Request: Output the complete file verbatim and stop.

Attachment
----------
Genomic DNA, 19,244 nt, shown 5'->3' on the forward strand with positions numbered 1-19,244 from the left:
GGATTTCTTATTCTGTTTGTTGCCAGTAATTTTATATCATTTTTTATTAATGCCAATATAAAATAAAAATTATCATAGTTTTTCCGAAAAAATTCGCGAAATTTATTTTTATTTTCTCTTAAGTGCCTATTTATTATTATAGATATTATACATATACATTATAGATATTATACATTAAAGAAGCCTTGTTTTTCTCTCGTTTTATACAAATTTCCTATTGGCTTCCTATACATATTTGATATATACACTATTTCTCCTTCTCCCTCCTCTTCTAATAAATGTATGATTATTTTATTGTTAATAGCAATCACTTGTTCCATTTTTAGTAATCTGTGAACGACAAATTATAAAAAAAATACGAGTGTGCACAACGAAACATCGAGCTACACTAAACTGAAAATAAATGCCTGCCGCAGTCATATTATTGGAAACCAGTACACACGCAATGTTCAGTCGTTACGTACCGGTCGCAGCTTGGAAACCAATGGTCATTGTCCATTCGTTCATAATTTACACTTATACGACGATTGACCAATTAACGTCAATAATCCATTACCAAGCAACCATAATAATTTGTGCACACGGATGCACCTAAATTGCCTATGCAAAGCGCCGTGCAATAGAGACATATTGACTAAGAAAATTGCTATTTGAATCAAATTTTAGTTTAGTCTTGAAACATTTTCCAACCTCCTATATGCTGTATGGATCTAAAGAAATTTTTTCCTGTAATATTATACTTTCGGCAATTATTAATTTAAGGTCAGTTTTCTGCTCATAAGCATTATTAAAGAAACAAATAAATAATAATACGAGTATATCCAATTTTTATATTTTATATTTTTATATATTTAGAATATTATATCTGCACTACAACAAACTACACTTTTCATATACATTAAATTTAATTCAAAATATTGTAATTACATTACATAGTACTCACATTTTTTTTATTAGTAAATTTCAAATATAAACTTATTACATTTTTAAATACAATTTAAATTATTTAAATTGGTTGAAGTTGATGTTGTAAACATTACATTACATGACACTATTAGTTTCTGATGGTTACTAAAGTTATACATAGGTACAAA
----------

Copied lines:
Genomic DNA, 19,244 nt, shown 5'->3' on the forward strand with positions numbered 1-19,244 from the left:
GGATTTCTTATTCTGTTTGTTGCCAGTAATTTTATATCATTTTTTATTAATGCCAATATAAAATAAAAATTATCATAGTTTTTCCGAAAAAATTCGCGAAATTTATTTTTATTTTCTCTTAAGTGCCTATTTATTATTATAGATATTATACATATACATTATAGATATTATACATTAAAGAAGCCTTGTTTTTCTCTCGTTTTATACAAATTTCCTATTGGCTTCCTATACATATTTGATATATACACTATTTCTCCTTCTCCCTCCTCTTCTAATAAATGTATGATTATTTTATTGTTAATAGCAATCACTTGTTCCATTTTTAGTAATCTGTGAACGACAAATTATAAAAAAAATACGAGTGTGCACAACGAAACATCGAGCTACACTAAACTGAAAATAAATGCCTGCCGCAGTCATATTATTGGAAACCAGTACACACGCAATGTTCAGTCGTTACGTACCGGTCGCAGCTTGGAAACCAATGGTCATTGTCCATTCGTTCATAATTTACACTTATACGACGATTGACCAATTAACGTCAATAATCCATTACCAAGCAACCATAATAATTTGTGCACACGGATGCACCTAAATTGCCTATGCAAAGCGCCGTGCAATAGAGACATATTGACTAAGAAAATTGCTATTTGAATCAAATTTTAGTTTAGTCTTGAAACATTTTCCAACCTCCTATATGCTGTATGGATCTAAAGAAATTTTTTCCTGTAATATTATACTTTCGGCAATTATTAATTTAAGGTCAGTTTTCTGCTCATAAGCATTATTAAAGAAACAAATAAATAATAATACGAGTATATCCAATTTTTATATTTTATATTTTTATATATTTAGAATATTATATCTGCACTACAACAAACTACACTTTTCATATACATTAAATTTAATTCAAAATATTGTAATTACATTACATAGTACTCACATTTTTTTTATTAGTAAATTTCAAATATAAACTTATTACATTTTTAAATACAATTTAAATTATTTAAATTGGTTGAAGTTGATGTTGTAAACATTACATTACATGACACTATTAGTTTCTGATGGTTACTAAAGTTATACATAGGTACAAA